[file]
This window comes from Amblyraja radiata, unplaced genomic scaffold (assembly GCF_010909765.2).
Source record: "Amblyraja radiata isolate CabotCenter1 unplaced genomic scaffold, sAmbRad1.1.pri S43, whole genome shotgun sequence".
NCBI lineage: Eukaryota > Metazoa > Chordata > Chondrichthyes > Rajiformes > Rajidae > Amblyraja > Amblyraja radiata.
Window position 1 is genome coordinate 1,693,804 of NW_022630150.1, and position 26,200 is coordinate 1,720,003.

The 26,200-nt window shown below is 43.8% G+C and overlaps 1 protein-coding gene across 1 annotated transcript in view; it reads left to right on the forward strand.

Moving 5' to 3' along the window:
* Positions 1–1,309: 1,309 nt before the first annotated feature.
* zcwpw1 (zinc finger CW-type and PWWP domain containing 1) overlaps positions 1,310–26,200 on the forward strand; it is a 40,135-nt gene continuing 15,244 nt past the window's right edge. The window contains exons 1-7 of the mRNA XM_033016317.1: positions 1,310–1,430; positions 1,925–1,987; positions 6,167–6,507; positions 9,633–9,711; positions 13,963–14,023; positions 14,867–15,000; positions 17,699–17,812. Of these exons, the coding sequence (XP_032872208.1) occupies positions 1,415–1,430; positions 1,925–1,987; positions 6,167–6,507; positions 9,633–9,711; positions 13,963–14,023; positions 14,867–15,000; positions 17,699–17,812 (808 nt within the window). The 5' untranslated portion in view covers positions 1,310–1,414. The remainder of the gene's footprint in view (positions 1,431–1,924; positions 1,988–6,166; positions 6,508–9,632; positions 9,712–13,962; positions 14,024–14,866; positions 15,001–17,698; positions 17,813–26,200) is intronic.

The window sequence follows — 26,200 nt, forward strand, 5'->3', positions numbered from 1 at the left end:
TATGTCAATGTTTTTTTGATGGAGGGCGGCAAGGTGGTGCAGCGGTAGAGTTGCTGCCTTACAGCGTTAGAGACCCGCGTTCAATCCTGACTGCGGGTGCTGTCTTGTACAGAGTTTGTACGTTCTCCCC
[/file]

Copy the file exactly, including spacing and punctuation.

This window comes from Amblyraja radiata, unplaced genomic scaffold (assembly GCF_010909765.2).
Source record: "Amblyraja radiata isolate CabotCenter1 unplaced genomic scaffold, sAmbRad1.1.pri S43, whole genome shotgun sequence".
NCBI lineage: Eukaryota > Metazoa > Chordata > Chondrichthyes > Rajiformes > Rajidae > Amblyraja > Amblyraja radiata.
Window position 1 is genome coordinate 1,693,804 of NW_022630150.1, and position 26,200 is coordinate 1,720,003.

The 26,200-nt window shown below is 43.8% G+C and overlaps 1 protein-coding gene across 1 annotated transcript in view; it reads left to right on the forward strand.

Moving 5' to 3' along the window:
* Positions 1–1,309: 1,309 nt before the first annotated feature.
* zcwpw1 (zinc finger CW-type and PWWP domain containing 1) overlaps positions 1,310–26,200 on the forward strand; it is a 40,135-nt gene continuing 15,244 nt past the window's right edge. The window contains exons 1-7 of the mRNA XM_033016317.1: positions 1,310–1,430; positions 1,925–1,987; positions 6,167–6,507; positions 9,633–9,711; positions 13,963–14,023; positions 14,867–15,000; positions 17,699–17,812. Of these exons, the coding sequence (XP_032872208.1) occupies positions 1,415–1,430; positions 1,925–1,987; positions 6,167–6,507; positions 9,633–9,711; positions 13,963–14,023; positions 14,867–15,000; positions 17,699–17,812 (808 nt within the window). The 5' untranslated portion in view covers positions 1,310–1,414. The remainder of the gene's footprint in view (positions 1,431–1,924; positions 1,988–6,166; positions 6,508–9,632; positions 9,712–13,962; positions 14,024–14,866; positions 15,001–17,698; positions 17,813–26,200) is intronic.

The window sequence follows — 26,200 nt, forward strand, 5'->3', positions numbered from 1 at the left end:
TATGTCAATGTTTTTTTGATGGAGGGCGGCAAGGTGGTGCAGCGGTAGAGTTGCTGCCTTACAGCGTTAGAGACCCGCGTTCAATCCTGACTGCGGGTGCTGTCTTGTACAGAGTTTGTACGTTCTCCCC